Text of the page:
Ipswich man who breached restraining order against ex-wife within a week given suspended jail term

Ipswich Crown Court. Picture: PHIL MORLEY

Ipswich Crown Court. Picture: PHIL MORLEY - Credit: Archant

An Ipswich man who breached a court order banning him from contacting his wife within a week of it being made has been given a suspended prison sentence.

Russell Clarke was banned from contacting his wife Georgina for three years by a judge at Ipswich Crown Court on June 30 after he admitted harassing her following the breakdown of their marriage.

On that occasion the court heard that Clarke had sent his wife more than 100 text messages in May which left her feeling “scared, vulnerable and intimidated”.

Some of the texts gave details of where she had been shopping and at what time and made it look as though he was stalking her.

Joanne Eley said that within four days of the court appearance Clarke sent his wife a message wishing her a happy birthday and telling her he was “going to die soon”.

Clarke had also called and sent messages to other family members in breach of a restraining order.

Clarke, 52, formerly of Hawthorn Drive, Ipswich, admitted four offences of acting in breach of a restraining order between July 4 and July 10.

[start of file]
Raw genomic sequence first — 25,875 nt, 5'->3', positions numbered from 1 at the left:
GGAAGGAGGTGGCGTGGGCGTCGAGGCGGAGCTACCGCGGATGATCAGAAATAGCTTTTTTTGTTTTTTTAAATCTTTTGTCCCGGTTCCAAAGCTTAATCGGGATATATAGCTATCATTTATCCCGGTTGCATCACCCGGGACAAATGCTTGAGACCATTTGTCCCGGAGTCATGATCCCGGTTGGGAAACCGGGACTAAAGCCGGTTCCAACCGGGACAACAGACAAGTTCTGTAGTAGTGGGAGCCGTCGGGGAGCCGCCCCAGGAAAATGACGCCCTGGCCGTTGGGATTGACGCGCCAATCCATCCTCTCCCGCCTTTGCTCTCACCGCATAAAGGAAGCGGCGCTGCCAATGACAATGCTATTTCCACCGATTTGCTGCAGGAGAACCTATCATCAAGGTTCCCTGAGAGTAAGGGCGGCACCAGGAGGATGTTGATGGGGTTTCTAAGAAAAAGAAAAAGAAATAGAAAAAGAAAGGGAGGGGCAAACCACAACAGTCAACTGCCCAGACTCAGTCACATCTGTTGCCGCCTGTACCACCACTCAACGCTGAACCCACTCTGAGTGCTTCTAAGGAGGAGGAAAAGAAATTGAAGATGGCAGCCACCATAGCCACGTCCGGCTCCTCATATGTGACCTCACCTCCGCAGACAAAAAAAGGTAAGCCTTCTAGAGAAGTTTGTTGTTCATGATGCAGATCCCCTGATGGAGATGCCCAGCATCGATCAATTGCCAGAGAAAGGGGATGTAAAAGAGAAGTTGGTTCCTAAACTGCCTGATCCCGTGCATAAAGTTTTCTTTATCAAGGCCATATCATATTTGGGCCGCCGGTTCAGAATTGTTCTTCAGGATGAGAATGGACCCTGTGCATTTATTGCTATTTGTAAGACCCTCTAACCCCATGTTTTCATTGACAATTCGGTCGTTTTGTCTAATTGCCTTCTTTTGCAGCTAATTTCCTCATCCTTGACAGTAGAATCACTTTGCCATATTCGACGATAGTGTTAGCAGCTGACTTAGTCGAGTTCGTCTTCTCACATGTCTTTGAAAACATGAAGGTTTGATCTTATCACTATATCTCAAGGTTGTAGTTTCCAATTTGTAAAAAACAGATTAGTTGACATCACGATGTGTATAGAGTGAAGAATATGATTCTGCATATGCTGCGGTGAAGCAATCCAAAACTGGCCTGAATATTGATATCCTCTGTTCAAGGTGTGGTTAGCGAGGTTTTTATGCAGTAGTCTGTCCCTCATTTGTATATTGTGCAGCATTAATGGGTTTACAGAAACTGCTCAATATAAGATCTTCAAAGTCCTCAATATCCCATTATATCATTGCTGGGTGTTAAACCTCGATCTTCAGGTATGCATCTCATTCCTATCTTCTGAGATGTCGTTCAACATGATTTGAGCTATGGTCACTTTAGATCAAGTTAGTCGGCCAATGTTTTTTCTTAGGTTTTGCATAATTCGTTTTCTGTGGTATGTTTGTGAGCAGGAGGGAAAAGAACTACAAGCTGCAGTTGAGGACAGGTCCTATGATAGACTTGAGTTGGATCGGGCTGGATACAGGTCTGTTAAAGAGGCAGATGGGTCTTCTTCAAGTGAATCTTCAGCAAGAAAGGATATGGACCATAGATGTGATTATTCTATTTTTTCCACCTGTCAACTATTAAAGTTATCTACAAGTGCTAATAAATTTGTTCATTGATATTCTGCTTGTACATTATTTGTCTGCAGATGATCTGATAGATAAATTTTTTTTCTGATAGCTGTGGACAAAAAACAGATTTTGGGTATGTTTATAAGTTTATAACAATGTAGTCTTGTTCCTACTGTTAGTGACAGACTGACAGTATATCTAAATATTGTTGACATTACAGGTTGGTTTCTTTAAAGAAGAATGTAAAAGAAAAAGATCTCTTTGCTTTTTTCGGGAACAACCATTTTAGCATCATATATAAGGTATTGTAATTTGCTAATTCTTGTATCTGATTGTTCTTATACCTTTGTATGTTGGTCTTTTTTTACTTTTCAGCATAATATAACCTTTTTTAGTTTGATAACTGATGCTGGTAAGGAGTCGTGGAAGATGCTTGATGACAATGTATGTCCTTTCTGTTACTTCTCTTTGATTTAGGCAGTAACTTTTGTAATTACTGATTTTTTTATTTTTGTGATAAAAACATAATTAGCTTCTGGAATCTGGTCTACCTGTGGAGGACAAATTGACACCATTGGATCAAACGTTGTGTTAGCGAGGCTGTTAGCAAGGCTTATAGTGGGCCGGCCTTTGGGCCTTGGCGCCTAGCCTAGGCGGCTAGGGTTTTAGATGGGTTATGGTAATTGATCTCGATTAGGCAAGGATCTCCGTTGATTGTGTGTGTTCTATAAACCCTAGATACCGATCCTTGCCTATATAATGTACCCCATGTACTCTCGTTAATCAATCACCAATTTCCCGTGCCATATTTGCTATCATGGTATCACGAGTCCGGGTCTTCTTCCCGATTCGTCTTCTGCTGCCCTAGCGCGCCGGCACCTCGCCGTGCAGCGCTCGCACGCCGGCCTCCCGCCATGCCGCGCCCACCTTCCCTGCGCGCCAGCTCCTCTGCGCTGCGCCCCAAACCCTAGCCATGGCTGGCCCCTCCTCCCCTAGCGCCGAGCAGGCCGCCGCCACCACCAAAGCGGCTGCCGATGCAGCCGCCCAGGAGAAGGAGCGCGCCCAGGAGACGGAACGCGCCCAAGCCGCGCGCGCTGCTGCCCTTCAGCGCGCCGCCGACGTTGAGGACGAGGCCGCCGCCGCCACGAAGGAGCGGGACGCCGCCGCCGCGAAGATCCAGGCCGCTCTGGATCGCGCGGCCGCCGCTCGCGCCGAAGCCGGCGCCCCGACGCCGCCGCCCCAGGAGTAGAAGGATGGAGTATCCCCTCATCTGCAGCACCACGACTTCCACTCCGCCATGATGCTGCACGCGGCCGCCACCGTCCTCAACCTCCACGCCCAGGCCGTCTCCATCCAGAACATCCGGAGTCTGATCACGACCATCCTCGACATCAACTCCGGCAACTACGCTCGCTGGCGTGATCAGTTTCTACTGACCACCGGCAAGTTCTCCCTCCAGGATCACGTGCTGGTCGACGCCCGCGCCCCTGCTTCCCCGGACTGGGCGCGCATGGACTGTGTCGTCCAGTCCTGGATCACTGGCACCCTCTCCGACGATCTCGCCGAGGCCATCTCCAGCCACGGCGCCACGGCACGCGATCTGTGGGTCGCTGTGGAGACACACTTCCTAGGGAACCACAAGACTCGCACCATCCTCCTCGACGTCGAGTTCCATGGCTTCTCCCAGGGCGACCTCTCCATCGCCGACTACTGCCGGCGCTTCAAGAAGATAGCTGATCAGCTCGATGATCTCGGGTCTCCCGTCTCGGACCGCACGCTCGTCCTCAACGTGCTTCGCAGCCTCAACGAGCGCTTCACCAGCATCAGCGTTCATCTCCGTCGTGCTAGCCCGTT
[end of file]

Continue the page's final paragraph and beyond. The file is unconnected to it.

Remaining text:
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He was given a four-month prison sentence suspended for two years, 80 hours’ unpaid work and a ten-day rehabilitation requirement. The order banning him from contacting his wife and other family members for three years will continue.

Sentencing Clarke, who has been in custody since July 13, Recorder Rex Bryan warned him not to get in touch with his wife and other members of his family again.

Neil Saunders, for Clarke, said his client had found it extremely difficult to cope with the end of his 29-year relationship with his wife and it had impacted on his mental health.

He said that since taking medication Clarke had reflected on what happened and now accepted that his wife wanted to end the relationship and was not going to change her mind.

Mr Saunders said Clarke felt 100% better and no longer had suicidal thoughts or any intention of contacting his family.

“He knows full well what the consequences will be,” said Mr Saunders.

He said Clarke had a job and somewhere to stay and asked the court to allow him to leave prison and get on with his life.

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